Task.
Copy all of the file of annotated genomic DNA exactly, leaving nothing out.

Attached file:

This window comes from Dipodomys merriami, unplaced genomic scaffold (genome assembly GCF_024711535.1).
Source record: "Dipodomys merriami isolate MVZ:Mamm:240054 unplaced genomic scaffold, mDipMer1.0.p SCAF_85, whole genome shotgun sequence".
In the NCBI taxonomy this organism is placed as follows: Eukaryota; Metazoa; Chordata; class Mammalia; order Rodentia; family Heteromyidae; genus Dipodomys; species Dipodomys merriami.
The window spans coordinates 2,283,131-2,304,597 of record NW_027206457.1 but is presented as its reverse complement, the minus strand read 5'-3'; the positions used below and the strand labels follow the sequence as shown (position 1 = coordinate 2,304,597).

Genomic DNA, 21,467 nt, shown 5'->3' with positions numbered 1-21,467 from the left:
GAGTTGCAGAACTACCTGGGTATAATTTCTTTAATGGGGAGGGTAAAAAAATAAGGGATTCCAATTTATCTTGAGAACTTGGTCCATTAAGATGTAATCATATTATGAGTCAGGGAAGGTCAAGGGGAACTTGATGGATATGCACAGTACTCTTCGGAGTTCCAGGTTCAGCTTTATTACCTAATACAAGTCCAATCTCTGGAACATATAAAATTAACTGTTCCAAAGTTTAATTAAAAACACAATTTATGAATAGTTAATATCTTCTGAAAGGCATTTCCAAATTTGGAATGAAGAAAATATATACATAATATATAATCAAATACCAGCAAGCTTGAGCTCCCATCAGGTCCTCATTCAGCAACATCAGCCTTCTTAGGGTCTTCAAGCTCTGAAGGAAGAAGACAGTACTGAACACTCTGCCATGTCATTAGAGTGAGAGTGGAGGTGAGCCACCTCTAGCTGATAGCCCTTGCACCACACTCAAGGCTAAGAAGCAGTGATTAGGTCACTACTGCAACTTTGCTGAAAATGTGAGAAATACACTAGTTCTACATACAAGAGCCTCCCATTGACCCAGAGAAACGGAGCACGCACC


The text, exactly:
This window comes from Dipodomys merriami, unplaced genomic scaffold (genome assembly GCF_024711535.1).
Source record: "Dipodomys merriami isolate MVZ:Mamm:240054 unplaced genomic scaffold, mDipMer1.0.p SCAF_85, whole genome shotgun sequence".
In the NCBI taxonomy this organism is placed as follows: Eukaryota; Metazoa; Chordata; class Mammalia; order Rodentia; family Heteromyidae; genus Dipodomys; species Dipodomys merriami.
The window spans coordinates 2,283,131-2,304,597 of record NW_027206457.1 but is presented as its reverse complement, the minus strand read 5'-3'; the positions used below and the strand labels follow the sequence as shown (position 1 = coordinate 2,304,597).

Genomic DNA, 21,467 nt, shown 5'->3' with positions numbered 1-21,467 from the left:
GAGTTGCAGAACTACCTGGGTATAATTTCTTTAATGGGGAGGGTAAAAAAATAAGGGATTCCAATTTATCTTGAGAACTTGGTCCATTAAGATGTAATCATATTATGAGTCAGGGAAGGTCAAGGGGAACTTGATGGATATGCACAGTACTCTTCGGAGTTCCAGGTTCAGCTTTATTACCTAATACAAGTCCAATCTCTGGAACATATAAAATTAACTGTTCCAAAGTTTAATTAAAAACACAATTTATGAATAGTTAATATCTTCTGAAAGGCATTTCCAAATTTGGAATGAAGAAAATATATACATAATATATAATCAAATACCAGCAAGCTTGAGCTCCCATCAGGTCCTCATTCAGCAACATCAGCCTTCTTAGGGTCTTCAAGCTCTGAAGGAAGAAGACAGTACTGAACACTCTGCCATGTCATTAGAGTGAGAGTGGAGGTGAGCCACCTCTAGCTGATAGCCCTTGCACCACACTCAAGGCTAAGAAGCAGTGATTAGGTCACTACTGCAACTTTGCTGAAAATGTGAGAAATACACTAGTTCTACATACAAGAGCCTCCCATTGACCCAGAGAAACGGAGCACGCACC